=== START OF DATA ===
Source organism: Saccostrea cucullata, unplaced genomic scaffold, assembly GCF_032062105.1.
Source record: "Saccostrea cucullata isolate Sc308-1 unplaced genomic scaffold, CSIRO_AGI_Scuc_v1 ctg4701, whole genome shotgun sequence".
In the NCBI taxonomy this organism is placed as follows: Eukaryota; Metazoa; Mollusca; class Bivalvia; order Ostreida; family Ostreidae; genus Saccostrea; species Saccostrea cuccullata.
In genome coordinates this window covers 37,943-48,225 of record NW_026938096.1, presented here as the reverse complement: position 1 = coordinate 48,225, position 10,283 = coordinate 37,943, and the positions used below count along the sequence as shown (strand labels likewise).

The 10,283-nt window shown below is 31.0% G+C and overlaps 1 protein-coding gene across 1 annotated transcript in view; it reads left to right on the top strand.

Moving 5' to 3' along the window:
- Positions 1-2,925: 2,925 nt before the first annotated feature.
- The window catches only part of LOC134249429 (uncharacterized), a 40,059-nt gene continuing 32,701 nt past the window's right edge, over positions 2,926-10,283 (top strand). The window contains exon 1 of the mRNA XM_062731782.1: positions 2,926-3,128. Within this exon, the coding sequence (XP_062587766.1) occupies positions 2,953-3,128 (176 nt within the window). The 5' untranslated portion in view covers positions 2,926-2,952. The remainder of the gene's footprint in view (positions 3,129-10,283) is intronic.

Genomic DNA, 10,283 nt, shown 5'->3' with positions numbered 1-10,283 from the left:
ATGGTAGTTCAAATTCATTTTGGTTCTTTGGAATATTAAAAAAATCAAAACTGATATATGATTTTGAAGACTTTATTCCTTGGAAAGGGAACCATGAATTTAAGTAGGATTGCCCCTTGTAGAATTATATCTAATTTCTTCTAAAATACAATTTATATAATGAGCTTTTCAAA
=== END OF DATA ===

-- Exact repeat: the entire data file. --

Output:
Source organism: Saccostrea cucullata, unplaced genomic scaffold, assembly GCF_032062105.1.
Source record: "Saccostrea cucullata isolate Sc308-1 unplaced genomic scaffold, CSIRO_AGI_Scuc_v1 ctg4701, whole genome shotgun sequence".
In the NCBI taxonomy this organism is placed as follows: Eukaryota; Metazoa; Mollusca; class Bivalvia; order Ostreida; family Ostreidae; genus Saccostrea; species Saccostrea cuccullata.
In genome coordinates this window covers 37,943-48,225 of record NW_026938096.1, presented here as the reverse complement: position 1 = coordinate 48,225, position 10,283 = coordinate 37,943, and the positions used below count along the sequence as shown (strand labels likewise).

The 10,283-nt window shown below is 31.0% G+C and overlaps 1 protein-coding gene across 1 annotated transcript in view; it reads left to right on the top strand.

Moving 5' to 3' along the window:
- Positions 1-2,925: 2,925 nt before the first annotated feature.
- The window catches only part of LOC134249429 (uncharacterized), a 40,059-nt gene continuing 32,701 nt past the window's right edge, over positions 2,926-10,283 (top strand). The window contains exon 1 of the mRNA XM_062731782.1: positions 2,926-3,128. Within this exon, the coding sequence (XP_062587766.1) occupies positions 2,953-3,128 (176 nt within the window). The 5' untranslated portion in view covers positions 2,926-2,952. The remainder of the gene's footprint in view (positions 3,129-10,283) is intronic.

Genomic DNA, 10,283 nt, shown 5'->3' with positions numbered 1-10,283 from the left:
ATGGTAGTTCAAATTCATTTTGGTTCTTTGGAATATTAAAAAAATCAAAACTGATATATGATTTTGAAGACTTTATTCCTTGGAAAGGGAACCATGAATTTAAGTAGGATTGCCCCTTGTAGAATTATATCTAATTTCTTCTAAAATACAATTTATATAATGAGCTTTTCAAA